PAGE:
Send those certificates as an attached PDF to the attendees.
We’ll set it up so it is super user-friendly with a handy menu in your Google Slide template so that all you have to do is to update your Google Sheet of names each time you run the course and then click a few buttons.
Also, we will run an example so you can see how it all works and what you need to do to set it up.
For the coders out there, I think I have documented the Google Apps Script code enough for you to figure out how to quickly implement your own project. However, I have also added a smalls discussion of some parts of the code at the end.
This is a standalone tutorial. However, it draws from two main tutorials if you want to explore those first (Though it is not essential):
I always enjoy finding new ways to create documents using the Google Suite. One project I have recently worked on has been to build a Certificate of Attendance template that I can update for non-grades courses or conferences.
Why do this using a GSuite package?
Well, 1, if you haven’t noticed, I’m kinda into Google stuff and, 2, I can automate quickly using Google Apps Script and a list of students in Google Sheets so that I can produce all my student’s certificates all at once and automatically convert them to PDF.
If you are new to Google Slides, no problem. We will keep this basic. If you are a pro, skim through for some hot tips and stay tuned for a more technical follow up.
G Suite – Paid editions, Gmail, Google Sheets, Google Docs, Google Slides, Google Drive
Recently, I had updated all the course materials in a learning management system (Not Google Classroom. Sorry Google) to only use G Suite files like Docs, Sheets and Slides for students to access.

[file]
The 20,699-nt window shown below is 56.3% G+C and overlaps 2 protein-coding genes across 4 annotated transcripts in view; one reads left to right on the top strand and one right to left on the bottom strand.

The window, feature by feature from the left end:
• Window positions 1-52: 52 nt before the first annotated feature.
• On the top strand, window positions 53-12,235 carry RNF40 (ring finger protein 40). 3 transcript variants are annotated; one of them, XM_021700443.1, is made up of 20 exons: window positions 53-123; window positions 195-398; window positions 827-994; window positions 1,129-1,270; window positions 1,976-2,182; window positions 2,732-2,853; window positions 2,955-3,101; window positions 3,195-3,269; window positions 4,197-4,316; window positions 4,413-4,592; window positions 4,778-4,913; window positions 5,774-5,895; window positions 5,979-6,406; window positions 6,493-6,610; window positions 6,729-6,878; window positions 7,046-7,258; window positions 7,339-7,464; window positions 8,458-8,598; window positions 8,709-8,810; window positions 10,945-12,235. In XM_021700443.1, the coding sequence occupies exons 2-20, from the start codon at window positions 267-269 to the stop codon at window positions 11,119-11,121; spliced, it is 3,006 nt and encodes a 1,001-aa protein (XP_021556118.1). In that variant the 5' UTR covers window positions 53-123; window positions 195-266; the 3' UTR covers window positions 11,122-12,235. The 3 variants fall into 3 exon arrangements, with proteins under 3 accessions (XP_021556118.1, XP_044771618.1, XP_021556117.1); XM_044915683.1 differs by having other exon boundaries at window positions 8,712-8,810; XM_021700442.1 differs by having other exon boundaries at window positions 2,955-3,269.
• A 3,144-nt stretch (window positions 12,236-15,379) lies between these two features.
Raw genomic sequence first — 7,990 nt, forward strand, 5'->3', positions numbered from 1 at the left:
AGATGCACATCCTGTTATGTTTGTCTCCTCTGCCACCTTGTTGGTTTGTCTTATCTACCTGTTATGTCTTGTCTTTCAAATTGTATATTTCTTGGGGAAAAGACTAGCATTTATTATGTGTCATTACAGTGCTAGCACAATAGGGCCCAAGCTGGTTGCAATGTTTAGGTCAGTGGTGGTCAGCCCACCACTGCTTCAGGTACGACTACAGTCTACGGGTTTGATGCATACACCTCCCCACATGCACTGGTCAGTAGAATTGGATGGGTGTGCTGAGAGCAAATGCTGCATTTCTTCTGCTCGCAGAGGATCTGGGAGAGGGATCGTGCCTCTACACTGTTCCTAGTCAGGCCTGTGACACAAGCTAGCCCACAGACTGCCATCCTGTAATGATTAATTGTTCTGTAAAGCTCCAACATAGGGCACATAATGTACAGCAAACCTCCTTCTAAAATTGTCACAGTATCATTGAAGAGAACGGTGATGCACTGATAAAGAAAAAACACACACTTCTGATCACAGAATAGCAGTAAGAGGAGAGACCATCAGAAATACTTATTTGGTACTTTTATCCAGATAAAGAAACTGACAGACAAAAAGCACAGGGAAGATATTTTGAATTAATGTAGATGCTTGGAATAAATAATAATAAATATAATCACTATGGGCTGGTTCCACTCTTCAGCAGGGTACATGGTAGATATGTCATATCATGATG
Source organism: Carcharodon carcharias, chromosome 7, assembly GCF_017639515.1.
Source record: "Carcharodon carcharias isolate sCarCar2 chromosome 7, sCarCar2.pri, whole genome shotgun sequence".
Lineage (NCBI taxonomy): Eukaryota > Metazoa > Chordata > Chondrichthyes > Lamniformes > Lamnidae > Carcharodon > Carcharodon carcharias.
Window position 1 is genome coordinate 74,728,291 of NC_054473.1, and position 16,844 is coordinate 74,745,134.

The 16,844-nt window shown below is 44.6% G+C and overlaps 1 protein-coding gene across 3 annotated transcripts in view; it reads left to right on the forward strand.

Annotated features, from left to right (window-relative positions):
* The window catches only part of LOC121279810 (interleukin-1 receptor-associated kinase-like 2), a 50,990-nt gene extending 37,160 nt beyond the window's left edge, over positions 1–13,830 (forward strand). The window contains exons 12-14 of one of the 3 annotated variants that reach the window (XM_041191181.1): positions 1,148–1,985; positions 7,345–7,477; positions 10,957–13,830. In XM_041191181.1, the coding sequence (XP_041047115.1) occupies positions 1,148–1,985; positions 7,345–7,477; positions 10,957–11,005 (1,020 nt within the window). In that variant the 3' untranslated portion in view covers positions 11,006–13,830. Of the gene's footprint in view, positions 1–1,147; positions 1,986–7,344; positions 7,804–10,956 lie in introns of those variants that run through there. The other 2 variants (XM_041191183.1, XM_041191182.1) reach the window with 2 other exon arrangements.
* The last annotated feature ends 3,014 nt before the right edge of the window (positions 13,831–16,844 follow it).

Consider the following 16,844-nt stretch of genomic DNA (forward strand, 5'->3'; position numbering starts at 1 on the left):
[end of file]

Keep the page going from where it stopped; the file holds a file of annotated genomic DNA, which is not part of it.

For me, this was a pretty logical step. It allowed course creators to update their files live when they had to correct errors or make minor changes quarter-to-quarter or year-to-year. Administratively, it meant that files did not have to be accounted for, deleted and updated every time a change was made.
While time-consuming, the changeover went well as we changed all of the student resources into Google files. We set all the files to be accessible to anyone with the link can view (The organization does not have student accounts on the same domain as the staff).
However, in the back of my mind, there was a problem I knew I needed to address. The dreaded request for access to edit. With over 3,500 students on the program and hundreds of files for them to access, it would be a huge pain if some of these students clicked that view and requested edit access.
There is no way to prevent users from not being able to do this within the document’s share options. Likewise, my organisation may want to allow requests inside the domain (for example firstname.lastname@example.org is okay, but email@example.com is not).
Google Apps Script: Dev Tools, Color Picker, Side Bar, Custom Prompt, HtmlService, onOpen, Sidebar, Dialog Box
I wanted to update one of my free Google Add-on apps that works with colour. What I had is just the standard HTML color input element where the user selects from the palette and that hexadecimal colour code is returned to Google Apps Script to be used in the App. The problem is that it is really hard to get a good colour match between the palette and Google’s own colour range that is accessible from the fill or text colour buttons.
Take a look at the comparison between the HTML color input element and the Google Sheet background colour palette in the image below.
That’s not a user-friendly tool to match colours with the standard Google palette.
So in the back of my mind, I had always wanted to create a tool for a sidebar or dialogue box that would allow the user to easily access the standard colours or use the custom palette provided by the HTML color input.
After finding a bit of time in my recent summer break I came up with this.
Google Apps Script – GSuite Standard Color Palette
I am planning on updating a few Google Apps Script projects and updates soon. To accomplish them, I needed to get the full array of colours and their hexadecimal codes from the Google Sheets, Docs and Slides dropdown menus for the text and fill colours.
I wanted to be able to easily access the hexadecimal codes for each of the custom colours that Google has.
In this short post, I want to share a number of array and object formats along with a quick Logger.log example for each one.
However, first of all here is the Google Sheet with the colours along with their hexadecimal name and the name that Google gives the colour.